A Plot Twist?

If this blog is a story about my year in France, perhaps what’s been missing so far is conflict–a vital ingredient in any tale.  Yesterday, seemed to provide it in abundance.  Yesterday was not a good day.

 I woke up around 5 a.m. from a hideous nightmare (is there any other kind?) which I couldn’t shake. Couldn’t go back to sleep, but I was out of coffee and the fridge was empty. Not an auspicious start. At 8 a.m., I walked up to the shops for eggs and coffee. At the butcher’s, as I was filling the carton, an egg slipped from my fingers and splattered across the floor.  I glanced over at the butcher’s wife behind the counter– usually the soul of friendliness even though my French often leaves her looking confused.

 “Désolé,” I said.  If I’d known how to say in French that I’d clean it up, I would have offered.  Instead I pantomimed.  She shook her head, brushed me aside and cleaned it up herself.  Maybe it wasn’t a good day for her either.  

Not speaking the language is rife with opportunities for embarrassment. I decided I’d had my fill for the day and skipped getting coffee at the epicerie where the grocer also frequently looks a bit confused at my French. On the way back to the apartment, I saw a woman who I often stop and talk to.  She’s English.  I thought she saw me and I waved.  She didn’t wave back, just ducked inside her house.   No possible interpretation in my mood du jour but that she was deliberately avoiding me.

 The day seemed to get worse, one trifling incident after another.  None of them much individually, but collectively oppressive.  By six that evening I was in a deep funk.  Then I heard music and laughter from the next door neighbor’s.  A party.  To which I hadn’t been invited.  

Suddenly everything that had seemed charming and novel and idiosyncratic about France, about the village, took on new and unfriendly overtones.  For the first time since I’ve been here, I felt desperately homesick and alone.  France had run its course.  If there had been a bus out of the village (the last one for the day had already left) I would have taken it.  Where exactly I would have gone, I’m not sure, but that didn’t matter.  I just wanted to be anywhere but Montpeyroux . . . or France, come to that.  

ImageI decided to go for a walk.  I set the timer on my iPhone for one hour and headed out to the vineyards. Someone told me that you can walk through the vineyards all the way to Spain. That wasn’t my intention, although I have no doubt that you could if you wanted to. I walked and walked and walked.  Nothing but vines and more vines.  Occasionally I’d scare a flock of birds out of the vines and they’d ascend in a squawking cloud that probably startled me more than I startled them.

 After an hour, I walked back towards the village.  By the time I reached the apartment, I felt better.  Things improved from there and as I write this I’m feeling fine again.  It’s to be expected I suppose, those days when nothing goes right.  They can happen anywhere, France included.  So perhaps not sufficient conflict for a fictional story, but quite enough for my real life adventure.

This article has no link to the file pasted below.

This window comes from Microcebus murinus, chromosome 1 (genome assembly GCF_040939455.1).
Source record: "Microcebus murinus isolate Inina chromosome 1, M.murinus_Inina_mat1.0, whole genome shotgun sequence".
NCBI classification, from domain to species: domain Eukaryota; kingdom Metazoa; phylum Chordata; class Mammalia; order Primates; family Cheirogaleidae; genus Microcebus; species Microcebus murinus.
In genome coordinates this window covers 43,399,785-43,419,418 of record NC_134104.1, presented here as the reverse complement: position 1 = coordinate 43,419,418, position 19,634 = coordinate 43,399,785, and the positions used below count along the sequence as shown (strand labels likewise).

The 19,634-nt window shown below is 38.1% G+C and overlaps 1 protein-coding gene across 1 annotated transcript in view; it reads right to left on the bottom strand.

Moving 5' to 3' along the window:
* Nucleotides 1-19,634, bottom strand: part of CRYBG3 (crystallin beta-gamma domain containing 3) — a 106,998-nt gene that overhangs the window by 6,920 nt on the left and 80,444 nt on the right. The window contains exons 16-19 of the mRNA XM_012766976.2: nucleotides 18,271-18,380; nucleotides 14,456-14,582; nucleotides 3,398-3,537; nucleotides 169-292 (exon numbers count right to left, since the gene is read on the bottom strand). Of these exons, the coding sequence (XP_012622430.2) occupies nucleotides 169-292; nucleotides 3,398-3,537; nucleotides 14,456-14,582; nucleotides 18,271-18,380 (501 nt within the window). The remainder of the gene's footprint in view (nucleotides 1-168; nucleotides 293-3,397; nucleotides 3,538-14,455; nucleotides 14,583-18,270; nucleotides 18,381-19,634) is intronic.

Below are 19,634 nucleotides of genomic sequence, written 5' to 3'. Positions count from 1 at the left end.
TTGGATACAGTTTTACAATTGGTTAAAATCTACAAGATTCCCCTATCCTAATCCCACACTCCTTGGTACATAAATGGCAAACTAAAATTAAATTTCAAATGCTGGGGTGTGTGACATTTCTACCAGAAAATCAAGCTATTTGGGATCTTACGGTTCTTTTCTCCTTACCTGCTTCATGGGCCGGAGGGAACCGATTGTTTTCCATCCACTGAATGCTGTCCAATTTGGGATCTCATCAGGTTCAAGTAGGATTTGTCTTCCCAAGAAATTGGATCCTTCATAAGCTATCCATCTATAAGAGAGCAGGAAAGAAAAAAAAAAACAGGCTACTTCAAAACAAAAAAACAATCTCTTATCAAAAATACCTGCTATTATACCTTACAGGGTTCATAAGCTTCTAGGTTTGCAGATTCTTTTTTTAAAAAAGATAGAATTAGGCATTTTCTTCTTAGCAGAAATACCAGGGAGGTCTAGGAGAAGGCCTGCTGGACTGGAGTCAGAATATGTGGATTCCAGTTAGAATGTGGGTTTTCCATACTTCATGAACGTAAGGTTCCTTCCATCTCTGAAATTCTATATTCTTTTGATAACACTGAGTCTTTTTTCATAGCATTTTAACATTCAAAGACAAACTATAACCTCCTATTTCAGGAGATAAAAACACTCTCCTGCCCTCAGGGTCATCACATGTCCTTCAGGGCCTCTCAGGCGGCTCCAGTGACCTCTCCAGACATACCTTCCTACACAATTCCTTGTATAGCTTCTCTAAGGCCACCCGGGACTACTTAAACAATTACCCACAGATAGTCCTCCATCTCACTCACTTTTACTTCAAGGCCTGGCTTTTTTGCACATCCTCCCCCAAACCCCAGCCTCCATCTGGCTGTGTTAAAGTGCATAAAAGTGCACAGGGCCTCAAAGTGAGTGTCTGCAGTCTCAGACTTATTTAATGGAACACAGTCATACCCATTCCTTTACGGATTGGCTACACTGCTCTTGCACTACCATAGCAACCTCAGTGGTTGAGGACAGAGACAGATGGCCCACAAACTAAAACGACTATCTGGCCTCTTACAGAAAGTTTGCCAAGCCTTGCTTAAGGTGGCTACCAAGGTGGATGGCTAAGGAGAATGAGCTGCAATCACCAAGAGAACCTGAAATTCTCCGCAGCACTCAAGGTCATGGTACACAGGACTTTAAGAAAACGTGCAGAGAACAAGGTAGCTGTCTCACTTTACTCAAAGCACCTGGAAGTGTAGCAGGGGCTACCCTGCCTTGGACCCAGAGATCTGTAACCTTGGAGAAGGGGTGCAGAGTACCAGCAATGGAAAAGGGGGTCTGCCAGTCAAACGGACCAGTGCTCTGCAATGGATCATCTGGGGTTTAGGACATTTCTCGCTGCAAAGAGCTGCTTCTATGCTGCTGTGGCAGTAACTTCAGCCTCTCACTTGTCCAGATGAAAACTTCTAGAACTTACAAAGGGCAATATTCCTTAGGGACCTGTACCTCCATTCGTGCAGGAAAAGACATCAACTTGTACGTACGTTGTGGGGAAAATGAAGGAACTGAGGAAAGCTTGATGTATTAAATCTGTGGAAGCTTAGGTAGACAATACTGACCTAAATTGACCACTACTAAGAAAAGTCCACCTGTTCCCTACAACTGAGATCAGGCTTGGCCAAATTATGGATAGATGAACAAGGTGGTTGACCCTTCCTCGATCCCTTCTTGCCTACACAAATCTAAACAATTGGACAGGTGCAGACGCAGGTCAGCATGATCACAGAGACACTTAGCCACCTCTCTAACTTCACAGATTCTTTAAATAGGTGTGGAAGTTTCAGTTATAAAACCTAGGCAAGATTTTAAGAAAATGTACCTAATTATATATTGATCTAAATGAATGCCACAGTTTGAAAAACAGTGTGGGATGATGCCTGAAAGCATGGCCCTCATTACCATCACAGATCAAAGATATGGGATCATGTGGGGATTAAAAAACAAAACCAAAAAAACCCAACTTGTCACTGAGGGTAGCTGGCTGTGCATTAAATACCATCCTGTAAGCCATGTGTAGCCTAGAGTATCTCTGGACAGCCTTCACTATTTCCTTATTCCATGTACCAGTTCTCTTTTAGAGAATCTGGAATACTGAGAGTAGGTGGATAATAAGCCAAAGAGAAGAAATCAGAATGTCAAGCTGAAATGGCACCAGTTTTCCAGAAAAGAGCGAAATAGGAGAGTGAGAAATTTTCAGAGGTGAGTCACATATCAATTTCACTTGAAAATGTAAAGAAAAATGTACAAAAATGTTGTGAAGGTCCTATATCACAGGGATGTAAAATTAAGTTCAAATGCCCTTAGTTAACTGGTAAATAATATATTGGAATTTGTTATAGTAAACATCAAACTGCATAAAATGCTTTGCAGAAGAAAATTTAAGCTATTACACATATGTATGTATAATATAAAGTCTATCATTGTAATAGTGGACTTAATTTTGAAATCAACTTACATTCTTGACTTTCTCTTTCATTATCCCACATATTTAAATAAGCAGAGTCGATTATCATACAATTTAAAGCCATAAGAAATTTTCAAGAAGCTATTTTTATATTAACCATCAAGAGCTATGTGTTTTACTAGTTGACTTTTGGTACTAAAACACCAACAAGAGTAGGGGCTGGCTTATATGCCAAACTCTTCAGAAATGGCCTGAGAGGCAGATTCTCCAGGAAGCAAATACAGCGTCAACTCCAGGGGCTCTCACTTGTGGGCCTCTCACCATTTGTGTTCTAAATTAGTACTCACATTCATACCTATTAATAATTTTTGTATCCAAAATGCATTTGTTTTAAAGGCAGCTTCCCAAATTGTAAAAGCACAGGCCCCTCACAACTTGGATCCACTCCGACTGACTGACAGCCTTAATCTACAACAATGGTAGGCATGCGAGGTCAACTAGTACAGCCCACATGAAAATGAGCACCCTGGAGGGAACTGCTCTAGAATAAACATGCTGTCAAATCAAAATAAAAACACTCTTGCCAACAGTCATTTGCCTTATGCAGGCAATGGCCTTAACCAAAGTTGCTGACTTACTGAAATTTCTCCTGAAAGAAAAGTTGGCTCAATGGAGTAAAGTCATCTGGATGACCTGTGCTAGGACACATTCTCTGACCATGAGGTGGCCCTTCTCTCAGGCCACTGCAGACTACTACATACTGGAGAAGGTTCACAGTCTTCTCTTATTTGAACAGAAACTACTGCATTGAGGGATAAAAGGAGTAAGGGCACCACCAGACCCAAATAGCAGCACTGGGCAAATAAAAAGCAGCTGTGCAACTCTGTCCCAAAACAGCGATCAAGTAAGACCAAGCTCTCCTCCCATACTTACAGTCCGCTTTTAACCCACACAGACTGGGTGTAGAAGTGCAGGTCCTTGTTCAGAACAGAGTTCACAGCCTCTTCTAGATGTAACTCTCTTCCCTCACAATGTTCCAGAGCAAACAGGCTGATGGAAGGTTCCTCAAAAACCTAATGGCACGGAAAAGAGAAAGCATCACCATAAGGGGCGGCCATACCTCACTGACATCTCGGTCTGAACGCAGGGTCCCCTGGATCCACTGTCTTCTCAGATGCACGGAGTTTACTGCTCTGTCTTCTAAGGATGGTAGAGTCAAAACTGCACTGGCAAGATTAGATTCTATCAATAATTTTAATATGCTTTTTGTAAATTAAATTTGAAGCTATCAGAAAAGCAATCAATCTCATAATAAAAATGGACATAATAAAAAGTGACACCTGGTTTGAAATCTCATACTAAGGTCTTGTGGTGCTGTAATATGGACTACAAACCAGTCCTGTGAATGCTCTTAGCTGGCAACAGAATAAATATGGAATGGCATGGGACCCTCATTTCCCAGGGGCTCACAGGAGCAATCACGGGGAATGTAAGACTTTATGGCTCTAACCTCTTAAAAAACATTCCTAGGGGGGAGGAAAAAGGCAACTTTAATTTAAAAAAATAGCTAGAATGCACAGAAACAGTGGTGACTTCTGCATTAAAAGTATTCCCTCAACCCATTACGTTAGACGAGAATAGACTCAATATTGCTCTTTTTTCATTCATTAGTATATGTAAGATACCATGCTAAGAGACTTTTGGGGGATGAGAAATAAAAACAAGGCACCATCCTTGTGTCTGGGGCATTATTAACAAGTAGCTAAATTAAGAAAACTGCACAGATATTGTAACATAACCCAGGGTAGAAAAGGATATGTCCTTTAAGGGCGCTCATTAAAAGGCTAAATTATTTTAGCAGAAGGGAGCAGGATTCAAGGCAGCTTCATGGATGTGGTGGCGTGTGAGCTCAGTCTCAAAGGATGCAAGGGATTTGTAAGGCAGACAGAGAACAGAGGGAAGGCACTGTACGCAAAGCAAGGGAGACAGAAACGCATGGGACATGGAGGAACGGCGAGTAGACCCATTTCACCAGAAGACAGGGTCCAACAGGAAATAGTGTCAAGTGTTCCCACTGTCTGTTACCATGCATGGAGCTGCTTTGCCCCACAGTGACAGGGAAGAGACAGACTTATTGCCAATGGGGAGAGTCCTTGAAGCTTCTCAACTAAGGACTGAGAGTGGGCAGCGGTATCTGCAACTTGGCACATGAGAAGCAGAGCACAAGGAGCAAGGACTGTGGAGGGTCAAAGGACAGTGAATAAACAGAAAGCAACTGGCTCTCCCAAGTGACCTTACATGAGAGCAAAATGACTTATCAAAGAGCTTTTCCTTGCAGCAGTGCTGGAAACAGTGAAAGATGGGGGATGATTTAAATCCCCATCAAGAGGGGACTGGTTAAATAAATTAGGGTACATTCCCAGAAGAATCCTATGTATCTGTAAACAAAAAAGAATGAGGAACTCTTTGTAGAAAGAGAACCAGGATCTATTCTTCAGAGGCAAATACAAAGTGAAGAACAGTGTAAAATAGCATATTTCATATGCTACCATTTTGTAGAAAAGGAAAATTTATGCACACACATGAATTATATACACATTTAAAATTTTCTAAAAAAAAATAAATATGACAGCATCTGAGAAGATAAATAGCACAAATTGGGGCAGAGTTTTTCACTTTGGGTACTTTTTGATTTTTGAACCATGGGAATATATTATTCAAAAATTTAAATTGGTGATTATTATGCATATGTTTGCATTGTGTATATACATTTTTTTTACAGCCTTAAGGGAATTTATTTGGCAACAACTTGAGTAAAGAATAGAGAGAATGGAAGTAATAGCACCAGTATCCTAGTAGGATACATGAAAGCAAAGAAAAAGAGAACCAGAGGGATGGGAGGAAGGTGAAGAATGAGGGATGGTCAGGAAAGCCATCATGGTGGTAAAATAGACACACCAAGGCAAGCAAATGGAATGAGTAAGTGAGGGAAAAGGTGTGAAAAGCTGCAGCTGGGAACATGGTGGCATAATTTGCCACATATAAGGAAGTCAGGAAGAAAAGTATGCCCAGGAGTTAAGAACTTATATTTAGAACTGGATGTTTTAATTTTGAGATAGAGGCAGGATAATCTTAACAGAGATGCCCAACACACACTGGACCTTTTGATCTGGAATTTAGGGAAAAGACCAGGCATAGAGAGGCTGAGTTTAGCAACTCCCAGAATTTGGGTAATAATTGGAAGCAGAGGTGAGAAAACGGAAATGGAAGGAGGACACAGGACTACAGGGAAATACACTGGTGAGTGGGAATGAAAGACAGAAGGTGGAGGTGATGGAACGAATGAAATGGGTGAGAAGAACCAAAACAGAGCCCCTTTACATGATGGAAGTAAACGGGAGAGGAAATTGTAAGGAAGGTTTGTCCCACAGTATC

Next week, I’m spending five days in Montpellier doing a French immersion course. . .

If I should drop an egg again, I want to know how to offer to clean it up.

By La vie en France

6 comments on “A Plot Twist?

  1. I completely understand. Don’t you wish sometimes that “home” was not so far away? There’s a lovely month-long housesit open in Bray, if you want to be among English-speakers for a while…

  2. Hi Janice,

    Hang in there. Your blog gives many so much joy and laughs too. Deanna and Vin are visiting and such fun to spend time with my best friend and sister too. Wish you could get up some summer as well.

    Sun is shining here and hope it is in France too.

    Sending big hugs,

    PS Try having cereal in the morning!

  3. Marcie–wish you were staying in Ireland longer. The timing is off while you’re there, but I’d love to come for a visit, do a few pub crawls together!

    Betsy, thanks. Glad you’re enjoying the blog. And your visitors. Tell them I said hi and that they’d better get busy on making their reservations to come here! The sun is shining here today too.

  4. We miss you in the Dordogne Janet, keep smiling, I love to read the blog but felt sad I couldn’t share a bottle of wine with you after reading this one. Bisous, Adel and the boys xxxx

  5. Hi Adele, nice to hear from you. I’d wondered how you fared with the recent storms. Wrote to ask Luisa, a friend said there was a lot of damage in the area. Haven’t heard back though. I’m in Montpellier for week taking a French language course. Hi to the boys!

  6. This is an appropriate post for me to find randomly. I have been overcome by a terrible case of SAD, craving carbs and sweets, which I hope isn’t totally blowing all my summer-long efforts to lose weight and correct my cholesterol. I like to label it as SAD because depression is … too depressing. I strive to have a daily walk around my complex and even started a Facebook page where I post a photo each day to help me truly be in the moment and absorbed in my surroundings. Of late, I’ve headed out to my walk with a borderline fierceness, as it is a lifeline to keep the SAD at least at arms length.

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